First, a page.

“Many would attest that The Pianist is Polanski’s most personal work, given the obvious Holocaust subject matter, but look beneath the surface, and when the window curtains are drawn aside, Polanski’s The Tenant shines brightest as the work closest to his being.”–Adam Lippe, A Regrettable Moment of Sincerity
PLOT: Meek clerk Trelkovsky rents an apartment in Paris that’s only available because the previous tenant threw herself out the window. He takes it upon himself to visit the woman, who has just awakened from a coma; while there, he meets Stella, a friend of the pre-deceased, with whom he embarks on an awkward romantic relationship. After the previous tenant passes Trelkovsky moves into the apartment, where his odd neighbors are obsessed with keeping the grounds quiet, and finds himself slowly taking on the personality of the previous tenant.
- Based on the 1964 novel Le Locataire Chimérique by Panic Movement member Polanski co-wrote the screenplay, rewrote the main character to be a Polish immigrant rather than a Russian, and cast himself in the lead.
- Because of its apartment setting, The Tenant is considered part of Polanski’s unofficial “apartment trilogy,” which also includes Repulsion (1965) and Rosemary’s Baby (1968).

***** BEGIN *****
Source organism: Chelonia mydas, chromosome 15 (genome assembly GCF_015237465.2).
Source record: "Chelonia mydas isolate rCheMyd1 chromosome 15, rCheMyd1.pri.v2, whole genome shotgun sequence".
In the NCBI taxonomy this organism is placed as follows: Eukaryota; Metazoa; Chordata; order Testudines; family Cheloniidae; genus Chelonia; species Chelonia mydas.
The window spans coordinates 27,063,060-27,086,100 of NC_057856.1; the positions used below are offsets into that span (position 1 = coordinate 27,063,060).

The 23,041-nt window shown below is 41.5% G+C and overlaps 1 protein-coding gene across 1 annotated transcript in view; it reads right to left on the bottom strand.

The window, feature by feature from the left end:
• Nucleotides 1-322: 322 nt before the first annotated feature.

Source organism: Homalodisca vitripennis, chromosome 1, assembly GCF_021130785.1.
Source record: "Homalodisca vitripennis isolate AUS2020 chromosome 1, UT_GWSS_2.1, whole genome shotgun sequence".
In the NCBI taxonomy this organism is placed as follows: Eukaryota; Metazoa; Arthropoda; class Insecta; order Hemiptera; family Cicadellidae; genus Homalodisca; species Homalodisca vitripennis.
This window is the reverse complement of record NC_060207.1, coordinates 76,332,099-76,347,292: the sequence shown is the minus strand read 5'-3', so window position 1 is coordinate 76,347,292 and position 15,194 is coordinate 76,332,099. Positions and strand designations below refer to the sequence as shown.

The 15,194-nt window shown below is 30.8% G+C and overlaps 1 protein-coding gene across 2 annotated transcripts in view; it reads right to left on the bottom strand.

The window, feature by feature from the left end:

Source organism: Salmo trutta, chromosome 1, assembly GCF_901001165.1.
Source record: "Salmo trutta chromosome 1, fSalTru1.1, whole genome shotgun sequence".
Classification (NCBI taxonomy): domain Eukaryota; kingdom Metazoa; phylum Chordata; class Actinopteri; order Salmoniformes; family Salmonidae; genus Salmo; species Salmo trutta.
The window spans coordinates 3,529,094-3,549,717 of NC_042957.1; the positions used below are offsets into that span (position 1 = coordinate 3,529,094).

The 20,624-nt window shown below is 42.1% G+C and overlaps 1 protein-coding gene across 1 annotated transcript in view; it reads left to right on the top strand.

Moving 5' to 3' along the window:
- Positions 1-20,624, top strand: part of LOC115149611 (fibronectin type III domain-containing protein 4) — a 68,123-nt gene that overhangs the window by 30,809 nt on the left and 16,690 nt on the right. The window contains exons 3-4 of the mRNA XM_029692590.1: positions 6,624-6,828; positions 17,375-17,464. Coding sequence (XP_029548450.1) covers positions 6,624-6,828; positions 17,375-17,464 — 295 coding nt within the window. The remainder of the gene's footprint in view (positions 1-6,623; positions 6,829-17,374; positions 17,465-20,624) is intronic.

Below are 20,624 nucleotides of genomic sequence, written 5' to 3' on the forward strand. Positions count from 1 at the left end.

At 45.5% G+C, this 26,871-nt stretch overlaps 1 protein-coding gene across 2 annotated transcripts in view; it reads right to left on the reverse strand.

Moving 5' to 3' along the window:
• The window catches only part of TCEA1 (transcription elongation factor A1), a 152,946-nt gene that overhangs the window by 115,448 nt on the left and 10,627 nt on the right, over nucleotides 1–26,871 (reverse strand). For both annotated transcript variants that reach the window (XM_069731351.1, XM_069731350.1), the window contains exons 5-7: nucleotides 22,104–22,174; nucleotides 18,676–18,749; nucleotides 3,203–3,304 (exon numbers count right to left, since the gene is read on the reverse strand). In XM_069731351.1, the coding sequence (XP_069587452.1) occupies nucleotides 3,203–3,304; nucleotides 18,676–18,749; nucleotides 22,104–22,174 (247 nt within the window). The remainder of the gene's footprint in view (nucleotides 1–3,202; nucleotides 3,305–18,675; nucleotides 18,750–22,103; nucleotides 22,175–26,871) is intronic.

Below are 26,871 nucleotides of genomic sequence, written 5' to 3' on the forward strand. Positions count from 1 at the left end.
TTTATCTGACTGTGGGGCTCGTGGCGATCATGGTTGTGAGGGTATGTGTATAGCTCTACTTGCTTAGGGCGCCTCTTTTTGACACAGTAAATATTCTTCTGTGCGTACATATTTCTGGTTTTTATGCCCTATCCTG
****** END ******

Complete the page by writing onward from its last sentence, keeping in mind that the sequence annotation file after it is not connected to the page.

- The film was shot in English, but most of the French actors were dubbed over by American voice talent. (Polanski dubbed himself in French for that language’s version).
- Lensed by Sven Nykvist, ‘s favorite cinematographer.
INDELIBLE IMAGE: Unfortunately (because as a looker he’s no Dustin Hoffman, or even ) it’s the sight of Polanski in drag, particularly as he admires himself in the mirror, hiking up his dress to reveal his garter and stockings, and concludes “I think I’m pregnant.”
THREE WEIRD THINGS: Tooth in the wall; toilet mummy; high-bouncing head
WHAT MAKES IT WEIRD: Take a novel by Surrealist writer Roland Topor and give the property to Roman Polanski to adapt and star in while he’s having an anxiety attack, sprinkle lightly with hallucinations, and you get The Tenant. It’s a little Kafka, a little Repulsion, a little Bergman, a little cross-dressing exhibition, and very weird.
Original trailer for The Tenant
COMMENTS: Trelkovsky—no first name—is an improbably quiet Continue reading 300. THE TENANT (1976)